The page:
One night on that 1984 Tour, she joined a men’s team for dinner and noted that her hotel was much nicer and her food much better than the women’s. However, she did not flinch.
“I didn’t care because we were in the Tour de France and I got a massage every day and they fed us and we were able to race our bikes every day in France,” Martin said. “I had no expectations of more.”
She recalled winning around $1,000 and a trophy. The men’s winner, Frenchman Laurent Fignon, won more than $100,000. This year, there is also a huge disparity between the men’s and women’s prize money.
The women will get around $250,000, with the overall winner of the race receiving around $50,000. On the men’s side, the purse was over $2 million, with Denmark’s Jonas Vingegaard earning over $500,000 for finishing first.
There is still a long way to go for women to achieve parity in sport. The international cycling federation, for example, limits the distance they can cover in a day, a distance that is much shorter than the men’s maximum. (The women’s Olympic route, in another example, is 60 miles shorter than the men’s.) The minimum wage for men in the WorldTour is higher than for women, and the budgets of women’s teams are often pitiful compared to those of men.
Linda Jackson, owner of the EF Education-TIBCO-SVB women’s cycling team, said the path to the top of the sport, and to equality, will take time and a calculated plan for success, especially when building something sustainable.
Jackson, a former investment banker, formed her team in 2004, with the goal of one day competing in Europe. Her team is competing in the Women’s WorldTour and also the Tour de France Femmes this year.
There are plenty of signs the sport is booming for women, she said, including more racing, more TV coverage and higher minimum wages that help female cyclists focus solely on their training (meaning a higher level of competition).
It was also crucial that Zwift, a fitness technology company, signed a four-year deal as title sponsor of the Tour de France Femmes. In 2020, the company partnered with ASO to host a virtual Tour de France during the pandemic, and the viewership of the women’s events was so high that Zwift finally committed to helping ASO revive the Women’s Tour.
“ASO, in particular, doesn’t do this because, ‘Equality for women, wow, wouldn’t that be nice to have?’” Jackson said. “They’re doing it because they see the growing momentum in the sport.”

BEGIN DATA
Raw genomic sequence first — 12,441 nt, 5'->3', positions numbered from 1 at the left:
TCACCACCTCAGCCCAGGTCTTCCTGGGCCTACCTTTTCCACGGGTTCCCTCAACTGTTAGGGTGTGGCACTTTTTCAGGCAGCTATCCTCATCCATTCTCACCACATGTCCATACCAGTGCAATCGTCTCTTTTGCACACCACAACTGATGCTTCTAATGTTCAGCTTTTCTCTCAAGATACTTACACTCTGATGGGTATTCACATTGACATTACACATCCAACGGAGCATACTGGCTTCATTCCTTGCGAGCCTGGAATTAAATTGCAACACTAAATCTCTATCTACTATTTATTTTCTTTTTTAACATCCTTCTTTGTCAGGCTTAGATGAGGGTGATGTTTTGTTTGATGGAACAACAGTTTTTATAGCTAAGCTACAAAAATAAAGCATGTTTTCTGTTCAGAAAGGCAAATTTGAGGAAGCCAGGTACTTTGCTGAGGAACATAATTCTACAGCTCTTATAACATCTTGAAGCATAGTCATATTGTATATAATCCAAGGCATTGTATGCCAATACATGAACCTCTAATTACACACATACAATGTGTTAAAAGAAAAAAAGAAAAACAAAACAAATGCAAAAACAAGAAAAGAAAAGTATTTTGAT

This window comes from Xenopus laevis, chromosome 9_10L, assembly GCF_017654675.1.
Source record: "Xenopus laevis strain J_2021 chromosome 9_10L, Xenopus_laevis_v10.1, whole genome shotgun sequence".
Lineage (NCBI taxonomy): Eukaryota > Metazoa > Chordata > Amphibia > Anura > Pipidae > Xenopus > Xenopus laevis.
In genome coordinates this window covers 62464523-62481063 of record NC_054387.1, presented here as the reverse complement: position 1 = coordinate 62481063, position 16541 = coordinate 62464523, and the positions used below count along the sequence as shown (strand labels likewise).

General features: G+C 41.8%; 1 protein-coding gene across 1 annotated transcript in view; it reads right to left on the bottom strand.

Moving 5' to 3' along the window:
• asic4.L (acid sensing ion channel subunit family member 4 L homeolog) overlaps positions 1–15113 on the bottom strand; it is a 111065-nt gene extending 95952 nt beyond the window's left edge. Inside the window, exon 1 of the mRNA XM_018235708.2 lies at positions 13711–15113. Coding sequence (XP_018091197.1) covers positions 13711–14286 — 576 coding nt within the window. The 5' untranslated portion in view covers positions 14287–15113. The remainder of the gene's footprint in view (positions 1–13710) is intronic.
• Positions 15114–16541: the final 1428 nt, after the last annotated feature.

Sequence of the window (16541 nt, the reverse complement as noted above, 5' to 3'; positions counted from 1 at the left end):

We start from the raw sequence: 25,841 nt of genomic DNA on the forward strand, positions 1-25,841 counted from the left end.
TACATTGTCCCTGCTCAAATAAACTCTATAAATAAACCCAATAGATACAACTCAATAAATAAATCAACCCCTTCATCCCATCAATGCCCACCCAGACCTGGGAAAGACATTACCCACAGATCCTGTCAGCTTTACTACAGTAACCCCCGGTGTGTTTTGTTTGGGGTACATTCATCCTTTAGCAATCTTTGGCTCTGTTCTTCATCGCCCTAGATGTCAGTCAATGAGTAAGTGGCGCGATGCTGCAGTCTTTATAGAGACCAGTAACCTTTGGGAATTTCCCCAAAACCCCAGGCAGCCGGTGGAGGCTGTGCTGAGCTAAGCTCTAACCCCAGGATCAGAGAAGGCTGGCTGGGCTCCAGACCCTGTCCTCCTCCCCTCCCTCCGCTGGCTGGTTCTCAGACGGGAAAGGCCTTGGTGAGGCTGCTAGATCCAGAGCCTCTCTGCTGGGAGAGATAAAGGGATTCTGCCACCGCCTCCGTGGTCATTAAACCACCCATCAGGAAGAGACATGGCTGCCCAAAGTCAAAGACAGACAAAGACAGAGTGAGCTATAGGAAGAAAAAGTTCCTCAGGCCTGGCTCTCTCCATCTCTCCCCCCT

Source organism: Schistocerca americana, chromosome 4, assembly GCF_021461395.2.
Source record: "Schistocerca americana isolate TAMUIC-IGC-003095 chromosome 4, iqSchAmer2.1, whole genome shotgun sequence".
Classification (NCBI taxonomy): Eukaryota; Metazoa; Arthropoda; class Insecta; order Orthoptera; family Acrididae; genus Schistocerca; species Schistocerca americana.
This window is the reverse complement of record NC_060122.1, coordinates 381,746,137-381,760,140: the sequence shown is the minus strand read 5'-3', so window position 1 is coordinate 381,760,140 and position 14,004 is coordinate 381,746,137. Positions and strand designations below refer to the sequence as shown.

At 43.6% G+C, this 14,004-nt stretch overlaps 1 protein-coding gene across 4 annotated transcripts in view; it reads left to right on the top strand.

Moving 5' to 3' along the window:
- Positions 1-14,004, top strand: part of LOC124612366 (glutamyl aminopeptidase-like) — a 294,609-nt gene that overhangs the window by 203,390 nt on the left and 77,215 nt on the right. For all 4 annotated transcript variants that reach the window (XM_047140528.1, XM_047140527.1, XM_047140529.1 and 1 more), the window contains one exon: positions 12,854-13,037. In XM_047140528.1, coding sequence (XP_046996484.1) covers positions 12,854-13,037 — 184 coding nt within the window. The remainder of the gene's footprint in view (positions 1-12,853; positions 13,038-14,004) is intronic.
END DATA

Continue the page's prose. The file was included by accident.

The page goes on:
She added: “They’re not going to have a Women’s Tour for 20 years if they lose money for three or four years. ASO has to break even at least.”
Media exposure is the most important component to race success, Jackson said, and with two and a half hours of live television coverage per day on this Women’s Tour, “this race has the potential to change our sport forever.” “. Kathrin Hammes, who rides for Jackson’s team, said: “People pay attention when they hear about the Tour de France. It is the race that everyone knows”.
Many of the women who competed on the Tour said that an eight-day event was a good start, but that they are looking forward to more. Dutch cyclist Annemiek van Vleuten, one of the race favourites, said she is up for a three-week challenge, like the test the men face. She added that she would be “super excited” for an epic climb like Alpe d’Huez because it would be another milestone for women’s cycling.
For now, the riders have several days left before reaching the final stages, which will take place in the Vosges Mountains and will end with a painful ascent to La Super Planche des Belles Filles, a summit that is sometimes included in the Tour male.
And Vos, who has done just about everything there is to do in cycling, has a few days left before she can look back and appreciate her role as a runner and advocate who helped make the entire event happen.
You may remember the girls cheering his name as they lined up along the course and watched the peloton take off on stage 2. Or the group of men from a Brie-making society wearing creamy yellow capes and top hats. matching flat who asked for a selfie
But early in the race, Vos said he couldn’t think about anything other than the many miles ahead.
“I am very grateful for everyone who put their energy into making this race possible,” she said. “But now I am also focused on racing. I’ll let it settle and think about what happened maybe at the end, after the season, or even in a couple of years.”
As he walked away, he said: “All I know now is that the Tour de France is bigger than sports.”